Newspaper article The Christian Science Monitor

Plundering of Artifacts Sweeps Asia Officials Strive to Combat Accelerated Trade of Stolen Thai and Cambodian Art

Newspaper article The Christian Science Monitor

Plundering of Artifacts Sweeps Asia Officials Strive to Combat Accelerated Trade of Stolen Thai and Cambodian Art

Article excerpt

Keep Michael Jackson. Give us back Phanomrung.

- Song by Thai rock band, Carabao

ATOP a scrubby mountain overlooking northeast Thailand's arid plains, a cherished work of art has come home.

Daily, bus loads of tourists and clusters of orange-robed monks pause at the main door of an ancient temple to gaze on the intricately carved lintel which only four years ago, was the toast of Thailand and an international cause cbre.

The bas-relief lintel, believed stolen in the 1960s amid the turmoil of the Vietnam War, was discovered thousands of miles away in the Art Institute of Chicago, the unwitting recipient of a plundered masterpiece.

Celebrated in song and coveted as an emblem of Thai cultural pride, the stolen art piece was finally returned in 1988 after an orchestrated campaign and much embarrassment to the museum and donor.

While the Phanomrung debacle ended happily, the theft spotlighted the rampant degradation of archeological sites and an accelerating trade in stolen artifacts sweeping Southeast Asia, Thai and Western art experts say.

Political turmoil in Burma and years of war and upheaval in Cambodia have flooded the black market in the Thai capital of Bangkok with priceless artifacts plundered from Angkor Wat and other architectural jewels in the region.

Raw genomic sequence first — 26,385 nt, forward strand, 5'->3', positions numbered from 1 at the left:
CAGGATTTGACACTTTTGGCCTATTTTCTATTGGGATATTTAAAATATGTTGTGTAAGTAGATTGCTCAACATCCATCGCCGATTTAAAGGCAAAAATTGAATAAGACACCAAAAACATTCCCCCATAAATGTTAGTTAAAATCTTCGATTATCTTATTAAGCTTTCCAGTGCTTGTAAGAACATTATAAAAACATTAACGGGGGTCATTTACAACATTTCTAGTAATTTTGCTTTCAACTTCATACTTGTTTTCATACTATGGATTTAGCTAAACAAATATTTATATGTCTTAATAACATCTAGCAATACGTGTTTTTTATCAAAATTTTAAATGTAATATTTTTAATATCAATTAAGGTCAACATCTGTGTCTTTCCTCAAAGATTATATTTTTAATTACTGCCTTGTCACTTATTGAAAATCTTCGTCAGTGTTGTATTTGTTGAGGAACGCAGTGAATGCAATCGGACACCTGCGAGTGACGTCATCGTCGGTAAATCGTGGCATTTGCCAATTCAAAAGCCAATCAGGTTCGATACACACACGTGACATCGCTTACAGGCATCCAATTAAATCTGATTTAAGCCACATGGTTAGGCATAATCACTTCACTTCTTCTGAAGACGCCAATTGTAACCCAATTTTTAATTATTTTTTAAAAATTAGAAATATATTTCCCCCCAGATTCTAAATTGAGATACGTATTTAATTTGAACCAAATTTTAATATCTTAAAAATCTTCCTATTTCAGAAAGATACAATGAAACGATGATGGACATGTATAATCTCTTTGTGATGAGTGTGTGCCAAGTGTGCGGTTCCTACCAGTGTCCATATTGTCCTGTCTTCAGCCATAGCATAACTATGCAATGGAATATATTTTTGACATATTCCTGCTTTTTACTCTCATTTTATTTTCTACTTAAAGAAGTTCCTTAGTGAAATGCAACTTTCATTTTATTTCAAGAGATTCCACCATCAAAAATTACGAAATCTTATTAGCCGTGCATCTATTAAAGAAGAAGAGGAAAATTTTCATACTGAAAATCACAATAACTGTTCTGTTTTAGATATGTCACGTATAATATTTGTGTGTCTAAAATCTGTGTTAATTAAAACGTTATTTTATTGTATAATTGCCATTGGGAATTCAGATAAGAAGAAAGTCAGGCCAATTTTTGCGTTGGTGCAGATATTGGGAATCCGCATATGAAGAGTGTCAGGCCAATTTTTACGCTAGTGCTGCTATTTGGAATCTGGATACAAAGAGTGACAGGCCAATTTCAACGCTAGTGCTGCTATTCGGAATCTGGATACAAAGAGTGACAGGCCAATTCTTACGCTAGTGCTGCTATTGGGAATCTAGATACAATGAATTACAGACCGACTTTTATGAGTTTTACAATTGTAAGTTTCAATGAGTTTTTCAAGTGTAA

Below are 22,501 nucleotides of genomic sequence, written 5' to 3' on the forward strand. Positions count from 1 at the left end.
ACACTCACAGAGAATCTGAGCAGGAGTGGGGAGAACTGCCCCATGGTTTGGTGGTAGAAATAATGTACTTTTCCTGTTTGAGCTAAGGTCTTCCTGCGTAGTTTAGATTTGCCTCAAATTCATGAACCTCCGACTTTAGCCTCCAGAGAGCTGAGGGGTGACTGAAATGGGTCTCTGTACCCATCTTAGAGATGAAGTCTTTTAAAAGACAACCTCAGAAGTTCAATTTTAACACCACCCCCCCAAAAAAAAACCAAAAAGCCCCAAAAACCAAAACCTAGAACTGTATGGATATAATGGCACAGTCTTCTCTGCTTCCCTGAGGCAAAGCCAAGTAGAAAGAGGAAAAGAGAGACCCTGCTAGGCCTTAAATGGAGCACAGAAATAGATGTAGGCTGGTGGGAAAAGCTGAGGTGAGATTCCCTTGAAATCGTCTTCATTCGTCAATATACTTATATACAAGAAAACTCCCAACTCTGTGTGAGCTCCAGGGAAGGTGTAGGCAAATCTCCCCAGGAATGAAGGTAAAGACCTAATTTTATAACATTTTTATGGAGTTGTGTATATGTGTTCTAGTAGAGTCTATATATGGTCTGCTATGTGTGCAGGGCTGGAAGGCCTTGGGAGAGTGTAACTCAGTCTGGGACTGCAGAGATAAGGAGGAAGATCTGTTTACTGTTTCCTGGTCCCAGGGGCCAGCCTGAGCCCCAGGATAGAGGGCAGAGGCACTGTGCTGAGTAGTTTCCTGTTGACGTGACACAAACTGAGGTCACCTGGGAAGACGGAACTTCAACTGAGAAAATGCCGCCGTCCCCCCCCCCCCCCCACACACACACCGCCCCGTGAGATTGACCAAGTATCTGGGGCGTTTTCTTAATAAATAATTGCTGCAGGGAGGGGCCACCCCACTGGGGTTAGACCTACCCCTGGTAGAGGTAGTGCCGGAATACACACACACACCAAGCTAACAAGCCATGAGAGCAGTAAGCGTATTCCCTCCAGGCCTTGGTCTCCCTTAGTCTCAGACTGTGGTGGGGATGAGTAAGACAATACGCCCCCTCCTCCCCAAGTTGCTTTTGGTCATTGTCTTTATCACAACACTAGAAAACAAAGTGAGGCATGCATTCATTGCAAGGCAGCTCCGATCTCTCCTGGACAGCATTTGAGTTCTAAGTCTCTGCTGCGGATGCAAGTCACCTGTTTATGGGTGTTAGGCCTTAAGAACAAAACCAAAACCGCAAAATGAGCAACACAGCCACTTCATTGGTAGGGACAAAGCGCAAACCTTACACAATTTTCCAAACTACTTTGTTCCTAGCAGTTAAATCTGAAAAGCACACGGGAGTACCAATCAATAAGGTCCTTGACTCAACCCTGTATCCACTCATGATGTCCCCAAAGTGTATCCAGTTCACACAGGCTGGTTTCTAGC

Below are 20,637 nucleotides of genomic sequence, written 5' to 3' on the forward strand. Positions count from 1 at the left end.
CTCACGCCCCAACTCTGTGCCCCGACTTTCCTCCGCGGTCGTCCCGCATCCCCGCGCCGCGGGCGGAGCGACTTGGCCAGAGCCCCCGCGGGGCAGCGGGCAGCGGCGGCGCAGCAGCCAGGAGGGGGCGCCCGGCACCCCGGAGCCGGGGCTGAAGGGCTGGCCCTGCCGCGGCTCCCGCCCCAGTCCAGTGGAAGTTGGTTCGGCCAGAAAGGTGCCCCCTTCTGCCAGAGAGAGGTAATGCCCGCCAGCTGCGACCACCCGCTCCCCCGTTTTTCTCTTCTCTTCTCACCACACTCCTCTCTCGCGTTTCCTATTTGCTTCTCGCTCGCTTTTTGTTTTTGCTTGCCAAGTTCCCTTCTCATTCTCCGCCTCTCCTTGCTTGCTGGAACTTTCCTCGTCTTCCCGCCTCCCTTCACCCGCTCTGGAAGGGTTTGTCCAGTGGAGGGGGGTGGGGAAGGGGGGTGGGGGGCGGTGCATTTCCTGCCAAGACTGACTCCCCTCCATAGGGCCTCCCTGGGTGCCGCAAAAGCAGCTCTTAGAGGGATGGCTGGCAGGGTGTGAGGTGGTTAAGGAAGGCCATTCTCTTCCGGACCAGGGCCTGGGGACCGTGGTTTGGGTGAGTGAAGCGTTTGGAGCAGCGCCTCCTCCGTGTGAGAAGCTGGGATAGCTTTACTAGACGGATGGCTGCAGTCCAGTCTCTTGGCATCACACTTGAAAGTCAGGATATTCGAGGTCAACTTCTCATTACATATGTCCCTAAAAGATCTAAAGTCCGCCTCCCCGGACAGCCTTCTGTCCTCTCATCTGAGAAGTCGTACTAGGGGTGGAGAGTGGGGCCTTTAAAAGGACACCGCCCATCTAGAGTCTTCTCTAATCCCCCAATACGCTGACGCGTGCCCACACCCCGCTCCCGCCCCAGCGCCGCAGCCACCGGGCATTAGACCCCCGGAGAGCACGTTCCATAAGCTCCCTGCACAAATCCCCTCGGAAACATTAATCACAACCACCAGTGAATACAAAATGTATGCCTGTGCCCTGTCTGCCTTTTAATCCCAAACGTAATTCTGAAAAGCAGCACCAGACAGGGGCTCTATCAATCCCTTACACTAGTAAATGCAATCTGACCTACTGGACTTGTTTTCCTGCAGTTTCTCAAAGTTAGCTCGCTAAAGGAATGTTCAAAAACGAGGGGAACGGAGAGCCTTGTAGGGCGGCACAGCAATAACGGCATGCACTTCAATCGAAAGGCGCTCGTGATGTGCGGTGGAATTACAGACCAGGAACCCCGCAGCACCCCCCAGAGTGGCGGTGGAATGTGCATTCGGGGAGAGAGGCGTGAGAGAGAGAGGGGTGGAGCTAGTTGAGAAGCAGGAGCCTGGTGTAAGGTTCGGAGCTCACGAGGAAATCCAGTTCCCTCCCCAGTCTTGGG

Singapore, which as a free port has no restrictions on the sale of stolen art pieces, is luring treasures from as far away as China and Pakistan.

Pointing out Southeast Asia as a region to watch, museums in the United States and some other Western countries are undertaking acquisitions with more caution and investigation, Thai and Western art experts say.

"Some large museums have agreed not to accept any donation without a clear origin," says Prince Subhadradis Diskol, a doyen of Thai culture who discovered the Phanomrung lintel in the Chicago Art Institute and was instrumental in its return. "Museums are more careful."

Yet, beyond the large institutions is a thriving market of smaller museums, ignorant investors, and rapacious collectors ready to pounce on Asian artifacts plundered, oftentimes by poor peasants or in collusion with high officials.

"There is a heightened awareness and ethical consideration in buying a piece," says Constance Lowenthall of the International Foundation for Art Research, a New York-based information clearinghouse for collectors.

"Unfortunately, the museums are the most sophisticated of consumers," she says. "There are many collectors who don't ask the right questions. They are destroying the civilizations they admire most."

Officials committed to protecting regional art treasures have stepped up scrutiny in recent years and scored some successes. In February, Pakistani airport security nabbed five people, including a flight attendant, attempting to smuggle 11 Buddha statues to Singapore.

The figures, depicting various stages of the Buddha's life, were stolen from a museum in Taxila that contains relics of one of the world's oldest Buddhist civilizations.

That same month, Thai officials intercepted an Australian salvage vessel carrying more than 10,000 art pieces hauled up from sunken ships in the Gulf of Thailand. The artifacts were confiscated even though the ship was captured outside the 12 miles of Thai territorial waters.

Last year, Thai border police intercepted a truck loaded with 12 giant statues most likely from a temple in the Angkor Wat complex and another Cambodian monument closer to the Thai border. …

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